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November 10, 2016
Review: Lost Voices: “Wide Blossoms” & “Vanishing Point”

cache_4100182342Comprised of two separate plays with the central theme of Hurricane Katrina, Lost Voices shows the human level of the ravages of ever-present climate change.

Each of the plays has a cast of three, and the set from the first play is deconstructed to materials that support the plot of the second play. In this manner, Director Jessi D. Hill makes excellent use of the space and time to transit from one to the other.

The show opens with Wide Blossoms, written by Elise Marenson. James (Ryan Victor Pierce), a seemingly white lawyer, has been drinking quite a bit under the watch of a bartender (Kyle Leibovitch) when Mari (Kayla Jackmon) stumbles in. At first, Mari seems out of it, but turns out to be actually the most clearheaded of all. James is not as drunk as he seems to be, and is connected to Mari in a way that is not immediately apparent.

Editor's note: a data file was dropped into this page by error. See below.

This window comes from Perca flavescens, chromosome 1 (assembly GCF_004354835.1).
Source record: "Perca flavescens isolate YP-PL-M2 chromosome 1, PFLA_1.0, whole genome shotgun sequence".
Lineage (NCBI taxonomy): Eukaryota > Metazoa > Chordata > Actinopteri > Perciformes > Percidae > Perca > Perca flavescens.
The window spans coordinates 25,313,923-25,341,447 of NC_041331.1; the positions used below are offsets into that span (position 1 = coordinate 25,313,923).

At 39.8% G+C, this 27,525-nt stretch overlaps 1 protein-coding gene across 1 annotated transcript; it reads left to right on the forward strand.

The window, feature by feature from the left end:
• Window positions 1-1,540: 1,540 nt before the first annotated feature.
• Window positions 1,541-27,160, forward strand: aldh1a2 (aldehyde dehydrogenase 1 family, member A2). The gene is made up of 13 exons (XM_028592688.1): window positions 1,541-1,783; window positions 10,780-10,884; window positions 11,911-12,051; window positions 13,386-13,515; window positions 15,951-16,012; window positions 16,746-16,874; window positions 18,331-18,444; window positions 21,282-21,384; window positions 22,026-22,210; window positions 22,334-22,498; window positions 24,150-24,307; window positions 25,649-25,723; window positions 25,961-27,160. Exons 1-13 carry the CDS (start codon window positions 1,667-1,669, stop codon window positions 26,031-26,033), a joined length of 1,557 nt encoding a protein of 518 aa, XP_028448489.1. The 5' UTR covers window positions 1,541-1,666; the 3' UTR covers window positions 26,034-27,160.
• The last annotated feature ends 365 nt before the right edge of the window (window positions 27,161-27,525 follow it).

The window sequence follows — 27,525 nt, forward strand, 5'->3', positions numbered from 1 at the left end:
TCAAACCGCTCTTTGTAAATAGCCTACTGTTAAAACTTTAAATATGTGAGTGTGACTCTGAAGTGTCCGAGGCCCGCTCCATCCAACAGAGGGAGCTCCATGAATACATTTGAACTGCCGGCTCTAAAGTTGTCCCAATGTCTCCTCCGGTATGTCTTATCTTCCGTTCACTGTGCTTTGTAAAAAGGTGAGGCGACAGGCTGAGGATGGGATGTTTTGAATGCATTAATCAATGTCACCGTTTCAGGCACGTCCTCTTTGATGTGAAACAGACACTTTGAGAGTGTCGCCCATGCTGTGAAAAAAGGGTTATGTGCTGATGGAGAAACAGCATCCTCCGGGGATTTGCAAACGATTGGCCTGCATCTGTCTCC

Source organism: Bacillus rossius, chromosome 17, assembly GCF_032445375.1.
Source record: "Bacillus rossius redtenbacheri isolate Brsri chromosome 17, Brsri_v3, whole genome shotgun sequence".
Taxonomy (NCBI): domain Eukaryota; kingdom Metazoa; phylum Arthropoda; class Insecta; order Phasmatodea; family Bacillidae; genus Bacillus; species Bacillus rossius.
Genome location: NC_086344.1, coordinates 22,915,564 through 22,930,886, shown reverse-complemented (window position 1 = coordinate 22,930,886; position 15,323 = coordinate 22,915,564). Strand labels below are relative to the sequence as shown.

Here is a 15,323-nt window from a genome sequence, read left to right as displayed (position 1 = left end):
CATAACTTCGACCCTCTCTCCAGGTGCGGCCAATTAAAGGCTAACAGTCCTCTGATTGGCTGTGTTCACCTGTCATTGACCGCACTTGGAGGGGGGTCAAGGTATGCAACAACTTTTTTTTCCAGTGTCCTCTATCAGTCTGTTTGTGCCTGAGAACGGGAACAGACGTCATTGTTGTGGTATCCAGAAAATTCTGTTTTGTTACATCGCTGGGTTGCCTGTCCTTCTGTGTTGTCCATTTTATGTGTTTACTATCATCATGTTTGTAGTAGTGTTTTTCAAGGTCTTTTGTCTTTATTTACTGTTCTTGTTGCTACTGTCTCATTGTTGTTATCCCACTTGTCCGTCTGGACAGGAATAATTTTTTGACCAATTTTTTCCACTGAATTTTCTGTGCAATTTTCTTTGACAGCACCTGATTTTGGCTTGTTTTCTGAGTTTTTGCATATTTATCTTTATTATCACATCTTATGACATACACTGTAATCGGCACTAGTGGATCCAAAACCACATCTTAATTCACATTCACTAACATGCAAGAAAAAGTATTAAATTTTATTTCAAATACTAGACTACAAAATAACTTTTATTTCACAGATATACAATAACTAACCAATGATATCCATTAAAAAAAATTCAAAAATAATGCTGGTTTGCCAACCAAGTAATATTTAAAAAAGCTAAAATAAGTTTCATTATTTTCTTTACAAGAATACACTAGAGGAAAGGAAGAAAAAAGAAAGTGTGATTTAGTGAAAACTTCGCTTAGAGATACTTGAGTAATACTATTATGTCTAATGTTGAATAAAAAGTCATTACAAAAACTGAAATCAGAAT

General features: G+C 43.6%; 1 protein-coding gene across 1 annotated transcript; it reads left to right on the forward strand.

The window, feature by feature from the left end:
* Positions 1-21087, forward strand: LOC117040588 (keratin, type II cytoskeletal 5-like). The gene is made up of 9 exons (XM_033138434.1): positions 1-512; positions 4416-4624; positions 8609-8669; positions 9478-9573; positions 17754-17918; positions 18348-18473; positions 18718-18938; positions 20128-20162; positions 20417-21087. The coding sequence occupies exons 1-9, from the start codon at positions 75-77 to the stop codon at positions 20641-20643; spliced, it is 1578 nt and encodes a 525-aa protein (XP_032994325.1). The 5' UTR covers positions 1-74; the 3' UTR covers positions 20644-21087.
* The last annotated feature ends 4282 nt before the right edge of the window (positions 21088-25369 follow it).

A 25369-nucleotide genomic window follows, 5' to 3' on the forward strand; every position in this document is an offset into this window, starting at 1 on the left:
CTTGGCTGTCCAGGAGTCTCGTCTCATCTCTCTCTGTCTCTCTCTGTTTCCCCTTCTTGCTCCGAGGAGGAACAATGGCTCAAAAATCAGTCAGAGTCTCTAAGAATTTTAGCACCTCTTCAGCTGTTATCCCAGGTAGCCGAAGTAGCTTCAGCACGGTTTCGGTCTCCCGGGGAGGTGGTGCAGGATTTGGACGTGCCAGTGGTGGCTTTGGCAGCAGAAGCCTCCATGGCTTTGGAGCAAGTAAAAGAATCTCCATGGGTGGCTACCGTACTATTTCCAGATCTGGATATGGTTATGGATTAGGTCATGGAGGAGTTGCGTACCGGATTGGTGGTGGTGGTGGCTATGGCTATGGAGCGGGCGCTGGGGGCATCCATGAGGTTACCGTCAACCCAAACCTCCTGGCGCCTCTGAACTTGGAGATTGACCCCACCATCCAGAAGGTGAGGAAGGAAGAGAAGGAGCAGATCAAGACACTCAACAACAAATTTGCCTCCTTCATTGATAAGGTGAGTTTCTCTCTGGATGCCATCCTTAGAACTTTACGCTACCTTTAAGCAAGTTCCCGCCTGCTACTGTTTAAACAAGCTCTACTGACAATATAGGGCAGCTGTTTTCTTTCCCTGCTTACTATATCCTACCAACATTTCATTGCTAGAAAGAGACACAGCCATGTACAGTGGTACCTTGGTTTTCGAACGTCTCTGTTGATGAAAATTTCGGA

Vanishing Point, written by Larissa FastHorse, features, in turns, a grandmother (Donna Couteau) telling stories of her tribe, and two young cousins trying to prevail against rising waters in New Orleans after their entire tribe has left. Neither the tribe nor the two cousins (played by Abbi Hawk and Thomas Muccioli) are named, a choice FastHorse made artistically so that the show represents several Louisiana tribes, including the Biloxi-Chitimacha-Choctaw, who were recently named America's first Climate Change refugees. As they see the water fast approaching (masterfully depicted with light and sound), the two cousins debate staying or going from the land where their tribe has always lived while validating shared memories they realize will die with them.

All of the acting is stellar and both casts support each other's characters seamlessly, in a way that makes the audience feel like they have walked in to the bar or into the disappearing community. One easily forgets that they are attending theatre and that they are not, indeed, alongside these well-written characters as they face climate change, a situation that actually affects every last one of us.

Lost Voices demonstrates and educates the audience that we must not lose sight of the fact that it's not "save the planet", it's "save the people." The planet will be here. Whether or not people can survive on it depends on how much attention we all collectively pay.

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